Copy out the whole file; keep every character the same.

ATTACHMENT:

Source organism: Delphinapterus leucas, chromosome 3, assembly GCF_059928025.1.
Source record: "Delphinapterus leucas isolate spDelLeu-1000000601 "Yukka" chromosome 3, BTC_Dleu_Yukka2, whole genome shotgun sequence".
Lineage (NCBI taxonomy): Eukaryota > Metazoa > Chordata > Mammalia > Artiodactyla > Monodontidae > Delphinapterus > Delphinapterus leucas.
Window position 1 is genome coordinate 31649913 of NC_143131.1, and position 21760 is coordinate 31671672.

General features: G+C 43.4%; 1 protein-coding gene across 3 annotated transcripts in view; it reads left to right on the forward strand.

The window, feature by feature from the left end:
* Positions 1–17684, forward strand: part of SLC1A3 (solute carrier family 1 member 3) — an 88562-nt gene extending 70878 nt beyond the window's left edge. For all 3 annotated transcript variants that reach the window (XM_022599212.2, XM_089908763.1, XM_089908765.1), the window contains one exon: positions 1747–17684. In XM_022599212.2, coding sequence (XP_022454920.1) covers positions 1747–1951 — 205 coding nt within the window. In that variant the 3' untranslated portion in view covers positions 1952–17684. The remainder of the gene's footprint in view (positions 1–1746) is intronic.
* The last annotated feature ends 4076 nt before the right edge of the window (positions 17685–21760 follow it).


Source organism: Delphinapterus leucas, chromosome 3, assembly GCF_059928025.1.
Source record: "Delphinapterus leucas isolate spDelLeu-1000000601 "Yukka" chromosome 3, BTC_Dleu_Yukka2, whole genome shotgun sequence".
Lineage (NCBI taxonomy): Eukaryota > Metazoa > Chordata > Mammalia > Artiodactyla > Monodontidae > Delphinapterus > Delphinapterus leucas.
Window position 1 is genome coordinate 31649913 of NC_143131.1, and position 21760 is coordinate 31671672.

General features: G+C 43.4%; 1 protein-coding gene across 3 annotated transcripts in view; it reads left to right on the forward strand.

The window, feature by feature from the left end:
* Positions 1–17684, forward strand: part of SLC1A3 (solute carrier family 1 member 3) — an 88562-nt gene extending 70878 nt beyond the window's left edge. For all 3 annotated transcript variants that reach the window (XM_022599212.2, XM_089908763.1, XM_089908765.1), the window contains one exon: positions 1747–17684. In XM_022599212.2, coding sequence (XP_022454920.1) covers positions 1747–1951 — 205 coding nt within the window. In that variant the 3' untranslated portion in view covers positions 1952–17684. The remainder of the gene's footprint in view (positions 1–1746) is intronic.
* The last annotated feature ends 4076 nt before the right edge of the window (positions 17685–21760 follow it).